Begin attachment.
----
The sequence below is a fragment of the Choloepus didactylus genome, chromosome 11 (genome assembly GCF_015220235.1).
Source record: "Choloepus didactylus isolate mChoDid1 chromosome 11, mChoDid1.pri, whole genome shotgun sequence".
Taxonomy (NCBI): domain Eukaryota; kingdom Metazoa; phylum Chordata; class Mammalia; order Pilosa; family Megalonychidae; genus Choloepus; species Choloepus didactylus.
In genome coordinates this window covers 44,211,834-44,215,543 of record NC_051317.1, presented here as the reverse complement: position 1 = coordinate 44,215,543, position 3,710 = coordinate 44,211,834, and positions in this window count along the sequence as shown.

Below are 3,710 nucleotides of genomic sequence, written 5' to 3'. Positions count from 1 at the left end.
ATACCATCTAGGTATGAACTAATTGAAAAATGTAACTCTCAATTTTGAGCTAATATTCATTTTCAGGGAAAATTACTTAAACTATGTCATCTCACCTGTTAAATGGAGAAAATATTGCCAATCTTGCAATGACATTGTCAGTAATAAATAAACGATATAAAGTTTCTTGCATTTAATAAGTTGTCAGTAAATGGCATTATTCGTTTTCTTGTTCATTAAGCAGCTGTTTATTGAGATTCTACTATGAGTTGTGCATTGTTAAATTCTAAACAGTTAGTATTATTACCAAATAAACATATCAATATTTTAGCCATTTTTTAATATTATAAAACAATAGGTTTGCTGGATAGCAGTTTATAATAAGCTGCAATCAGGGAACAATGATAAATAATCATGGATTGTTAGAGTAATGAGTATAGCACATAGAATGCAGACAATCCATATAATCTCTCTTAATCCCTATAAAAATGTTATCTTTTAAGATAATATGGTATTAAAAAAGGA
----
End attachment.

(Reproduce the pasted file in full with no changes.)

The sequence below is a fragment of the Choloepus didactylus genome, chromosome 11 (genome assembly GCF_015220235.1).
Source record: "Choloepus didactylus isolate mChoDid1 chromosome 11, mChoDid1.pri, whole genome shotgun sequence".
Taxonomy (NCBI): domain Eukaryota; kingdom Metazoa; phylum Chordata; class Mammalia; order Pilosa; family Megalonychidae; genus Choloepus; species Choloepus didactylus.
In genome coordinates this window covers 44,211,834-44,215,543 of record NC_051317.1, presented here as the reverse complement: position 1 = coordinate 44,215,543, position 3,710 = coordinate 44,211,834, and positions in this window count along the sequence as shown.

Below are 3,710 nucleotides of genomic sequence, written 5' to 3'. Positions count from 1 at the left end.
ATACCATCTAGGTATGAACTAATTGAAAAATGTAACTCTCAATTTTGAGCTAATATTCATTTTCAGGGAAAATTACTTAAACTATGTCATCTCACCTGTTAAATGGAGAAAATATTGCCAATCTTGCAATGACATTGTCAGTAATAAATAAACGATATAAAGTTTCTTGCATTTAATAAGTTGTCAGTAAATGGCATTATTCGTTTTCTTGTTCATTAAGCAGCTGTTTATTGAGATTCTACTATGAGTTGTGCATTGTTAAATTCTAAACAGTTAGTATTATTACCAAATAAACATATCAATATTTTAGCCATTTTTTAATATTATAAAACAATAGGTTTGCTGGATAGCAGTTTATAATAAGCTGCAATCAGGGAACAATGATAAATAATCATGGATTGTTAGAGTAATGAGTATAGCACATAGAATGCAGACAATCCATATAATCTCTCTTAATCCCTATAAAAATGTTATCTTTTAAGATAATATGGTATTAAAAAAGGA